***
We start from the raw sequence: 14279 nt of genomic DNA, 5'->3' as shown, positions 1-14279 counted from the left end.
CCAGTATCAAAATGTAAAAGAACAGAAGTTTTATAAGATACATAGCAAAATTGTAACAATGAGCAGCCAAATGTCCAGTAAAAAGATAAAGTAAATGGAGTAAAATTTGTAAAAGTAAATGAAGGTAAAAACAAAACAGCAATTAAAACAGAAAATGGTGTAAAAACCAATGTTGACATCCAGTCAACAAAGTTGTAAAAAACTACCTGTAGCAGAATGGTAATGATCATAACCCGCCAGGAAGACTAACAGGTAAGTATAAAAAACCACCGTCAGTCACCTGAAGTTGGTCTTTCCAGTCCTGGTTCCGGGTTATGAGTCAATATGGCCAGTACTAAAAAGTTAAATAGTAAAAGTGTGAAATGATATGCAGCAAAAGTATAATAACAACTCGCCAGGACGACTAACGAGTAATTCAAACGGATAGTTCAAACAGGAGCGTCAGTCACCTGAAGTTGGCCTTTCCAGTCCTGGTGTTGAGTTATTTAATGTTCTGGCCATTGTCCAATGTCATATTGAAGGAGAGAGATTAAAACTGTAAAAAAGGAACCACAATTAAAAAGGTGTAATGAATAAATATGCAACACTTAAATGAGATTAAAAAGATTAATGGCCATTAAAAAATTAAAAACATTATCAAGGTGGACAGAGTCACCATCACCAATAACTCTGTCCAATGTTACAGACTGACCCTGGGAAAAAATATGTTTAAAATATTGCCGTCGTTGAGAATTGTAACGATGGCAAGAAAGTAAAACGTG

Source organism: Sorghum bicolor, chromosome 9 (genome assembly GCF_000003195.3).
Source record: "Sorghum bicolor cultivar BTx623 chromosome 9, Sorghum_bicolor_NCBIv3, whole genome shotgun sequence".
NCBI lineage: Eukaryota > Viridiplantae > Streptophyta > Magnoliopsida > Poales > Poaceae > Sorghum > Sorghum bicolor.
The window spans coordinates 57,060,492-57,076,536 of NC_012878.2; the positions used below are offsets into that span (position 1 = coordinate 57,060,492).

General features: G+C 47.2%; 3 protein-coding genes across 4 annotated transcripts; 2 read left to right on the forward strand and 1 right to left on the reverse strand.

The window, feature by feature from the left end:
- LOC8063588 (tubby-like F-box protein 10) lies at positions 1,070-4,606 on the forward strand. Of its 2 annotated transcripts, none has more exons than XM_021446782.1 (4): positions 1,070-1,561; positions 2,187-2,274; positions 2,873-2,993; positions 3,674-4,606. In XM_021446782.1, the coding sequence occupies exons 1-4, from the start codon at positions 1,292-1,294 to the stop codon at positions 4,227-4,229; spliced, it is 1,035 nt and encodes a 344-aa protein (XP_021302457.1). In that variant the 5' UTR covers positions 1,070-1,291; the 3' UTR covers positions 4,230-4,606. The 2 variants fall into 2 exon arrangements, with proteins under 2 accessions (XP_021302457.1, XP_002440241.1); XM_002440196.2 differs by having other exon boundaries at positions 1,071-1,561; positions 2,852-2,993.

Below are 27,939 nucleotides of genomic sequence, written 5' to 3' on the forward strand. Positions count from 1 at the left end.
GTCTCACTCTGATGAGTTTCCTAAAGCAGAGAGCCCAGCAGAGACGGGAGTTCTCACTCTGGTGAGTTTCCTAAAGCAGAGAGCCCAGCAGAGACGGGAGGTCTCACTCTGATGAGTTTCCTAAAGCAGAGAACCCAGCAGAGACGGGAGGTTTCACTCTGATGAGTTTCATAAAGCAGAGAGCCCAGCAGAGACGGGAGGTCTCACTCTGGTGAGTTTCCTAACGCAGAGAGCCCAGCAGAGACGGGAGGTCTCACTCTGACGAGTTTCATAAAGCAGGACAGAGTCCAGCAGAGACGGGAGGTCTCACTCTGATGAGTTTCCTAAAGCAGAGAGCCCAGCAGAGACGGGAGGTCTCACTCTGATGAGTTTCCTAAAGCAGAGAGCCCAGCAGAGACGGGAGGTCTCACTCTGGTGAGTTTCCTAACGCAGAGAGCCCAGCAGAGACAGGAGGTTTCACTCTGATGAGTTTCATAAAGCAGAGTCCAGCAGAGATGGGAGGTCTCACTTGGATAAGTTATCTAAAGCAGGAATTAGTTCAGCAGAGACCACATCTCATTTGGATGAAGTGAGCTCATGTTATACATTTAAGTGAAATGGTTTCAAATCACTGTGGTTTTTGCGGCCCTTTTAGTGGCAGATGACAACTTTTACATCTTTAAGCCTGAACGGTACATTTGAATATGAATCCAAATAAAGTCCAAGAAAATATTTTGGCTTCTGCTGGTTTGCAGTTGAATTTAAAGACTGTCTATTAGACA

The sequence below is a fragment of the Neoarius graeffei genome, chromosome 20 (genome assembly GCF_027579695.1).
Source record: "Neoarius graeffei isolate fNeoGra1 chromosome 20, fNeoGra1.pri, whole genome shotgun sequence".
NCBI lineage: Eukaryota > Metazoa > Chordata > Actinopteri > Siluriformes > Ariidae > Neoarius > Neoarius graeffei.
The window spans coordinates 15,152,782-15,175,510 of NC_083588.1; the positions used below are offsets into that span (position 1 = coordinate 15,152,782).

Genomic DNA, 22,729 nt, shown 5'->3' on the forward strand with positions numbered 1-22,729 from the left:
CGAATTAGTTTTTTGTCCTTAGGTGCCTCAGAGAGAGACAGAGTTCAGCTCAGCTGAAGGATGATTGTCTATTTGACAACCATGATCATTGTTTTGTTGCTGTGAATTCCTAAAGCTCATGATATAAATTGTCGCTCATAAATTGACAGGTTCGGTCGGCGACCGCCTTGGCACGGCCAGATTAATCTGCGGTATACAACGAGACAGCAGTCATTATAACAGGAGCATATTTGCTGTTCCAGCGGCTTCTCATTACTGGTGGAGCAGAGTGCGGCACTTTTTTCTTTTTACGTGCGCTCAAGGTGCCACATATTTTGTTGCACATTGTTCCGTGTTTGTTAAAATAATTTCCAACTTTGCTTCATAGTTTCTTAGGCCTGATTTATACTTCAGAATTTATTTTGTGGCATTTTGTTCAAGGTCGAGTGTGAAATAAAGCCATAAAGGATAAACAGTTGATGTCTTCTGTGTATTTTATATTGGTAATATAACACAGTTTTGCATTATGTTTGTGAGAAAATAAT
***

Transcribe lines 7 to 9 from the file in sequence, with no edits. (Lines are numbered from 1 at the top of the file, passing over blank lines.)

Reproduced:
General features: G+C 47.2%; 3 protein-coding genes across 4 annotated transcripts; 2 read left to right on the forward strand and 1 right to left on the reverse strand.

The window, feature by feature from the left end:
- LOC8063588 (tubby-like F-box protein 10) lies at positions 1,070-4,606 on the forward strand. Of its 2 annotated transcripts, none has more exons than XM_021446782.1 (4): positions 1,070-1,561; positions 2,187-2,274; positions 2,873-2,993; positions 3,674-4,606. In XM_021446782.1, the coding sequence occupies exons 1-4, from the start codon at positions 1,292-1,294 to the stop codon at positions 4,227-4,229; spliced, it is 1,035 nt and encodes a 344-aa protein (XP_021302457.1). In that variant the 5' UTR covers positions 1,070-1,291; the 3' UTR covers positions 4,230-4,606. The 2 variants fall into 2 exon arrangements, with proteins under 2 accessions (XP_021302457.1, XP_002440241.1); XM_002440196.2 differs by having other exon boundaries at positions 1,071-1,561; positions 2,852-2,993.